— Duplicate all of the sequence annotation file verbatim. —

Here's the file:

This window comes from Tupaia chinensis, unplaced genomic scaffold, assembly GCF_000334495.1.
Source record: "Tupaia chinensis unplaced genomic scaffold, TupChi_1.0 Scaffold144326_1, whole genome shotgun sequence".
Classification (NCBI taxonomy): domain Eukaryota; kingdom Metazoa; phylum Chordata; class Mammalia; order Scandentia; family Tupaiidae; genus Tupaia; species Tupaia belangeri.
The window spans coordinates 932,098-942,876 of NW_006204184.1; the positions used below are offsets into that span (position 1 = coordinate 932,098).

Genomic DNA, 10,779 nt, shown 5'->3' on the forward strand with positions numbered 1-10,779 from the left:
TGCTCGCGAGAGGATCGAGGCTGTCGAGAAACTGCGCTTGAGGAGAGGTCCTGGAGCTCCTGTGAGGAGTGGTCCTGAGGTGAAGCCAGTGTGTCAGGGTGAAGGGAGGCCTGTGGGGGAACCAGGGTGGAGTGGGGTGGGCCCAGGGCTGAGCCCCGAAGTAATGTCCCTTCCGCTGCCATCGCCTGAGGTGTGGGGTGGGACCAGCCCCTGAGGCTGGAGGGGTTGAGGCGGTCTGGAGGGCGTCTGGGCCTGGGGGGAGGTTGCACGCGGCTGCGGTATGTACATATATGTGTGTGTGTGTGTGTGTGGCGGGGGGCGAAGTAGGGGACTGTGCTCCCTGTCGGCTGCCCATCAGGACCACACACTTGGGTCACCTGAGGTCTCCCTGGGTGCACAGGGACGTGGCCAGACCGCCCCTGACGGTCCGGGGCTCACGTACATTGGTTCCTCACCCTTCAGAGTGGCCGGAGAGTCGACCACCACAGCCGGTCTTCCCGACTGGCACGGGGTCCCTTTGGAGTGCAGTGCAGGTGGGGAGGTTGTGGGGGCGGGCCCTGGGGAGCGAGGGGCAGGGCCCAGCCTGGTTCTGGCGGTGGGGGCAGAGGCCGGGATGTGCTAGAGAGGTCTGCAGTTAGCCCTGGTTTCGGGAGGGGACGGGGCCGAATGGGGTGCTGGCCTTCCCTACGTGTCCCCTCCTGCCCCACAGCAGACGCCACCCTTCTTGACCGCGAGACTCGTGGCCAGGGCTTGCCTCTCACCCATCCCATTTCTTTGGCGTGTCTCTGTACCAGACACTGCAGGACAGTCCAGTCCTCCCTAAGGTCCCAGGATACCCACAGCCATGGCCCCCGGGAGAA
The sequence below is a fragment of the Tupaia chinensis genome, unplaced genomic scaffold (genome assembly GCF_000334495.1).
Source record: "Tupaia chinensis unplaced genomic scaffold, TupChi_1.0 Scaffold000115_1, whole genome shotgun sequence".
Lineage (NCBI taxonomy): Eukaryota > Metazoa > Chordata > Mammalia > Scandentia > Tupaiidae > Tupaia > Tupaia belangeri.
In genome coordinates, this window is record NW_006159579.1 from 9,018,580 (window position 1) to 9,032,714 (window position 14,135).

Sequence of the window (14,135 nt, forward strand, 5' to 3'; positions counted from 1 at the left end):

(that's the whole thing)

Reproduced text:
This window comes from Tupaia chinensis, unplaced genomic scaffold, assembly GCF_000334495.1.
Source record: "Tupaia chinensis unplaced genomic scaffold, TupChi_1.0 Scaffold144326_1, whole genome shotgun sequence".
Classification (NCBI taxonomy): domain Eukaryota; kingdom Metazoa; phylum Chordata; class Mammalia; order Scandentia; family Tupaiidae; genus Tupaia; species Tupaia belangeri.
The window spans coordinates 932,098-942,876 of NW_006204184.1; the positions used below are offsets into that span (position 1 = coordinate 932,098).

Genomic DNA, 10,779 nt, shown 5'->3' on the forward strand with positions numbered 1-10,779 from the left:
TGCTCGCGAGAGGATCGAGGCTGTCGAGAAACTGCGCTTGAGGAGAGGTCCTGGAGCTCCTGTGAGGAGTGGTCCTGAGGTGAAGCCAGTGTGTCAGGGTGAAGGGAGGCCTGTGGGGGAACCAGGGTGGAGTGGGGTGGGCCCAGGGCTGAGCCCCGAAGTAATGTCCCTTCCGCTGCCATCGCCTGAGGTGTGGGGTGGGACCAGCCCCTGAGGCTGGAGGGGTTGAGGCGGTCTGGAGGGCGTCTGGGCCTGGGGGGAGGTTGCACGCGGCTGCGGTATGTACATATATGTGTGTGTGTGTGTGTGTGGCGGGGGGCGAAGTAGGGGACTGTGCTCCCTGTCGGCTGCCCATCAGGACCACACACTTGGGTCACCTGAGGTCTCCCTGGGTGCACAGGGACGTGGCCAGACCGCCCCTGACGGTCCGGGGCTCACGTACATTGGTTCCTCACCCTTCAGAGTGGCCGGAGAGTCGACCACCACAGCCGGTCTTCCCGACTGGCACGGGGTCCCTTTGGAGTGCAGTGCAGGTGGGGAGGTTGTGGGGGCGGGCCCTGGGGAGCGAGGGGCAGGGCCCAGCCTGGTTCTGGCGGTGGGGGCAGAGGCCGGGATGTGCTAGAGAGGTCTGCAGTTAGCCCTGGTTTCGGGAGGGGACGGGGCCGAATGGGGTGCTGGCCTTCCCTACGTGTCCCCTCCTGCCCCACAGCAGACGCCACCCTTCTTGACCGCGAGACTCGTGGCCAGGGCTTGCCTCTCACCCATCCCATTTCTTTGGCGTGTCTCTGTACCAGACACTGCAGGACAGTCCAGTCCTCCCTAAGGTCCCAGGATACCCACAGCCATGGCCCCCGGGAGAA
The sequence below is a fragment of the Tupaia chinensis genome, unplaced genomic scaffold (genome assembly GCF_000334495.1).
Source record: "Tupaia chinensis unplaced genomic scaffold, TupChi_1.0 Scaffold000115_1, whole genome shotgun sequence".
Lineage (NCBI taxonomy): Eukaryota > Metazoa > Chordata > Mammalia > Scandentia > Tupaiidae > Tupaia > Tupaia belangeri.
In genome coordinates, this window is record NW_006159579.1 from 9,018,580 (window position 1) to 9,032,714 (window position 14,135).

Sequence of the window (14,135 nt, forward strand, 5' to 3'; positions counted from 1 at the left end):